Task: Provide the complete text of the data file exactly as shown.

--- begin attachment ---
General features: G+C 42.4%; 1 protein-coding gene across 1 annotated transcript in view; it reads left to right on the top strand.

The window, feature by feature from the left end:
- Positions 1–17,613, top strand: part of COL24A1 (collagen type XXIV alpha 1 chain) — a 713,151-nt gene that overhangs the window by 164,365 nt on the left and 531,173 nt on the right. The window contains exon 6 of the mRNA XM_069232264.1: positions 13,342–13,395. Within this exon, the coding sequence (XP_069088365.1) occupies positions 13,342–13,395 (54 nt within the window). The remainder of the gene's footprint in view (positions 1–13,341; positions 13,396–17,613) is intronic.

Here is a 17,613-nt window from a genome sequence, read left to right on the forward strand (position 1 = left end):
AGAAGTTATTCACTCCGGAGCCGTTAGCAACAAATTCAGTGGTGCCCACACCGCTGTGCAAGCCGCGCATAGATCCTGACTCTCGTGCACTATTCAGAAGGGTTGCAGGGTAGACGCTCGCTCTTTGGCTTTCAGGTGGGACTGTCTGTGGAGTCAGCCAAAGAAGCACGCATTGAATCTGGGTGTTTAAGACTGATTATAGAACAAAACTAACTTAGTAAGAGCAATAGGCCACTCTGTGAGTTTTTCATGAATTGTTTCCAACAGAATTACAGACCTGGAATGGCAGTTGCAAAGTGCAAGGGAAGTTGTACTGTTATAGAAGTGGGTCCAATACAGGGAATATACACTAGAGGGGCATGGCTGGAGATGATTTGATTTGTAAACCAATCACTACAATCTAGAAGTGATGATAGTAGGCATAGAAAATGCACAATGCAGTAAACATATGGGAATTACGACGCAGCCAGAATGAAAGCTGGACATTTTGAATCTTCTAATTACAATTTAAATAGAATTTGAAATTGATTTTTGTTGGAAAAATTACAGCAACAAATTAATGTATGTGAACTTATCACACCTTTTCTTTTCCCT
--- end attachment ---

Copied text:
General features: G+C 42.4%; 1 protein-coding gene across 1 annotated transcript in view; it reads left to right on the top strand.

The window, feature by feature from the left end:
- Positions 1–17,613, top strand: part of COL24A1 (collagen type XXIV alpha 1 chain) — a 713,151-nt gene that overhangs the window by 164,365 nt on the left and 531,173 nt on the right. The window contains exon 6 of the mRNA XM_069232264.1: positions 13,342–13,395. Within this exon, the coding sequence (XP_069088365.1) occupies positions 13,342–13,395 (54 nt within the window). The remainder of the gene's footprint in view (positions 1–13,341; positions 13,396–17,613) is intronic.

Here is a 17,613-nt window from a genome sequence, read left to right on the forward strand (position 1 = left end):
AGAAGTTATTCACTCCGGAGCCGTTAGCAACAAATTCAGTGGTGCCCACACCGCTGTGCAAGCCGCGCATAGATCCTGACTCTCGTGCACTATTCAGAAGGGTTGCAGGGTAGACGCTCGCTCTTTGGCTTTCAGGTGGGACTGTCTGTGGAGTCAGCCAAAGAAGCACGCATTGAATCTGGGTGTTTAAGACTGATTATAGAACAAAACTAACTTAGTAAGAGCAATAGGCCACTCTGTGAGTTTTTCATGAATTGTTTCCAACAGAATTACAGACCTGGAATGGCAGTTGCAAAGTGCAAGGGAAGTTGTACTGTTATAGAAGTGGGTCCAATACAGGGAATATACACTAGAGGGGCATGGCTGGAGATGATTTGATTTGTAAACCAATCACTACAATCTAGAAGTGATGATAGTAGGCATAGAAAATGCACAATGCAGTAAACATATGGGAATTACGACGCAGCCAGAATGAAAGCTGGACATTTTGAATCTTCTAATTACAATTTAAATAGAATTTGAAATTGATTTTTGTTGGAAAAATTACAGCAACAAATTAATGTATGTGAACTTATCACACCTTTTCTTTTCCCT